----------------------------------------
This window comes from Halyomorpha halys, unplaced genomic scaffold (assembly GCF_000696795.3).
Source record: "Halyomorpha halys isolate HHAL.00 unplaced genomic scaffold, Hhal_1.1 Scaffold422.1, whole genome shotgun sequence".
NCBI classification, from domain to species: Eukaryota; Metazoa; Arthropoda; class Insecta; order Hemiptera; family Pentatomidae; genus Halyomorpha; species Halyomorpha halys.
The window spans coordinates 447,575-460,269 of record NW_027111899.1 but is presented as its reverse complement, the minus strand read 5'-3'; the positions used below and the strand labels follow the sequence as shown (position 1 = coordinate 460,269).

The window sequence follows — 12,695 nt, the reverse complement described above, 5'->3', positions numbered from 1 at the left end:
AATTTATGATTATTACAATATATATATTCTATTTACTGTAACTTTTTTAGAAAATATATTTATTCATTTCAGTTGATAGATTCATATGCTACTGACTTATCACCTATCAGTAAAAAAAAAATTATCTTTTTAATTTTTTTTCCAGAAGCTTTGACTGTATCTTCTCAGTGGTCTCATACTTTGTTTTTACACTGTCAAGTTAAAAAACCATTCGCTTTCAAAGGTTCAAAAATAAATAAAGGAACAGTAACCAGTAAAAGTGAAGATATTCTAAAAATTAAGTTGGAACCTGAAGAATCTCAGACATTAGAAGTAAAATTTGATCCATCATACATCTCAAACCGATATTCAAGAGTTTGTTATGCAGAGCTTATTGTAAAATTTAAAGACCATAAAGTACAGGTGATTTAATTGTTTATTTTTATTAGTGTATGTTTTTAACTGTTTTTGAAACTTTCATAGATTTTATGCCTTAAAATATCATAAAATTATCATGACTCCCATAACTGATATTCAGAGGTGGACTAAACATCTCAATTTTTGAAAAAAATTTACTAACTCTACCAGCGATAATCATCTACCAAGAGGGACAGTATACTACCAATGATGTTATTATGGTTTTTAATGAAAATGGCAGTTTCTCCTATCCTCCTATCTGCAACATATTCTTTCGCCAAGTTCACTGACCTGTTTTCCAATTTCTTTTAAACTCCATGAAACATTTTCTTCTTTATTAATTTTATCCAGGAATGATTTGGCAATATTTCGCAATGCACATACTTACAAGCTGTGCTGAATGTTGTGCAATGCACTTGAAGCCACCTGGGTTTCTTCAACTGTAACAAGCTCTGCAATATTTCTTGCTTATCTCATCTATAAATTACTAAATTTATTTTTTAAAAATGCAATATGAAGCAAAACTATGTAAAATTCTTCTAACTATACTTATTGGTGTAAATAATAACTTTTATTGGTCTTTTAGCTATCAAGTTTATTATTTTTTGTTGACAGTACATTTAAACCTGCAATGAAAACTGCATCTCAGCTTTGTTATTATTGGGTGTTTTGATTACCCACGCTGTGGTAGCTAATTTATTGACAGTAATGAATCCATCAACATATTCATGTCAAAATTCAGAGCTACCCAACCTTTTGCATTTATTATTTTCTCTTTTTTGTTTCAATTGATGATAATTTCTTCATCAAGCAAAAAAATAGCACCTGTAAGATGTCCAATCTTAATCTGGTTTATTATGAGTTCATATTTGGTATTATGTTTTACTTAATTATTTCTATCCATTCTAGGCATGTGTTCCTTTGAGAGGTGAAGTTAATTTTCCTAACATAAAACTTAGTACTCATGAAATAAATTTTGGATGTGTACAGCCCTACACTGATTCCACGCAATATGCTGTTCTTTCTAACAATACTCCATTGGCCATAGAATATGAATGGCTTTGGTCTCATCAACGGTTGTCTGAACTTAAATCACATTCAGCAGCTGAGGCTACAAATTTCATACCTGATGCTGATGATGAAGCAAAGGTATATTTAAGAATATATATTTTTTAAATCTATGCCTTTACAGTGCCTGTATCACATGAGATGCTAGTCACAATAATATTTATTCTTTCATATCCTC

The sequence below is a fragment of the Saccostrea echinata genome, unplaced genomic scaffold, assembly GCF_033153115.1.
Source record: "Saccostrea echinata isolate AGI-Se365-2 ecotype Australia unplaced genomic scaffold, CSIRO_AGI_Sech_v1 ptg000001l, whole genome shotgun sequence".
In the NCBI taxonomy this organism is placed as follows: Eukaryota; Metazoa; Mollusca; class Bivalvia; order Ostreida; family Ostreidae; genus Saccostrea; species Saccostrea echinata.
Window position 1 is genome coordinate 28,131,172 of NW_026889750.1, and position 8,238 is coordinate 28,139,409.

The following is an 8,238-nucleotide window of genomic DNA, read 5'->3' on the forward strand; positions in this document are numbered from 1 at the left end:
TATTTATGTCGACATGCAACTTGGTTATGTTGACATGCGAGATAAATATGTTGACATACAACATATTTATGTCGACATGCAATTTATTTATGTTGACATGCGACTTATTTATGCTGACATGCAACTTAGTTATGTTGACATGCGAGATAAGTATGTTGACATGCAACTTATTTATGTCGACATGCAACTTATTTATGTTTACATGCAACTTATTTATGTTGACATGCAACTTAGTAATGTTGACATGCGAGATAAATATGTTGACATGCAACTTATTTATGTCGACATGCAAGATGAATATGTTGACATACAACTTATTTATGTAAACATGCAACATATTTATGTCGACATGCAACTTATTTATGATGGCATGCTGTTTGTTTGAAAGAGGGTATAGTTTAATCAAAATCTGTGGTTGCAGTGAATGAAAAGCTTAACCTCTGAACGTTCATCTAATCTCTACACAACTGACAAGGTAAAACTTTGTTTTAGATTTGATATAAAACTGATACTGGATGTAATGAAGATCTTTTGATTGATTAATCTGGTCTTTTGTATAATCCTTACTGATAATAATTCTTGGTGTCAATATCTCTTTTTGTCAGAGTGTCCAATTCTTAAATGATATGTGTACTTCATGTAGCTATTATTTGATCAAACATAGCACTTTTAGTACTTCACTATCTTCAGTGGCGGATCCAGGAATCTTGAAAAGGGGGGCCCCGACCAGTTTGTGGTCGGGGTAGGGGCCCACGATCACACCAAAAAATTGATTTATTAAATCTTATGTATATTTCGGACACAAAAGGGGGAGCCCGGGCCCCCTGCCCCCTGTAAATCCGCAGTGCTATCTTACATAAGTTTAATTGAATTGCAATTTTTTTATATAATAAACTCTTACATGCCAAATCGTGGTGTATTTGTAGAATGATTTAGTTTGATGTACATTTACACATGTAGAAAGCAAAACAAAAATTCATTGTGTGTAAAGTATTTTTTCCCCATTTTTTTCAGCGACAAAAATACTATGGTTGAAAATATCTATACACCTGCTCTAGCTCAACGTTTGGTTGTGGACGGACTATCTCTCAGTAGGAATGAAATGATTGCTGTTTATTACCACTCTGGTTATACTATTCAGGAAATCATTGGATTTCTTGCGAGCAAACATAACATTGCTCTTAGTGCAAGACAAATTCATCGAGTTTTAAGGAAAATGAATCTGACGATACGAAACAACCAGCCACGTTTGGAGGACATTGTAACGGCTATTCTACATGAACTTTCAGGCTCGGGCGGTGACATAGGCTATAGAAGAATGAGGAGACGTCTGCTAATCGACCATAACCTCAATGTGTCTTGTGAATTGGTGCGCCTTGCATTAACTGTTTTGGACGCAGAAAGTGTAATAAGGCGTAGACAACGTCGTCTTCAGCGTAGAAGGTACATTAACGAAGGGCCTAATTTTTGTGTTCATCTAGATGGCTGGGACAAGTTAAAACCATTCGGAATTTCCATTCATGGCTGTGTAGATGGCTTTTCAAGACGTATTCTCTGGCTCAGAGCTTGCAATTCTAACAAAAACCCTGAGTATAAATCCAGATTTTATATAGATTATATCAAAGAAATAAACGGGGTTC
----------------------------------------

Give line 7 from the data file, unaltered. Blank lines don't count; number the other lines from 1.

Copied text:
The sequence below is a fragment of the Saccostrea echinata genome, unplaced genomic scaffold, assembly GCF_033153115.1.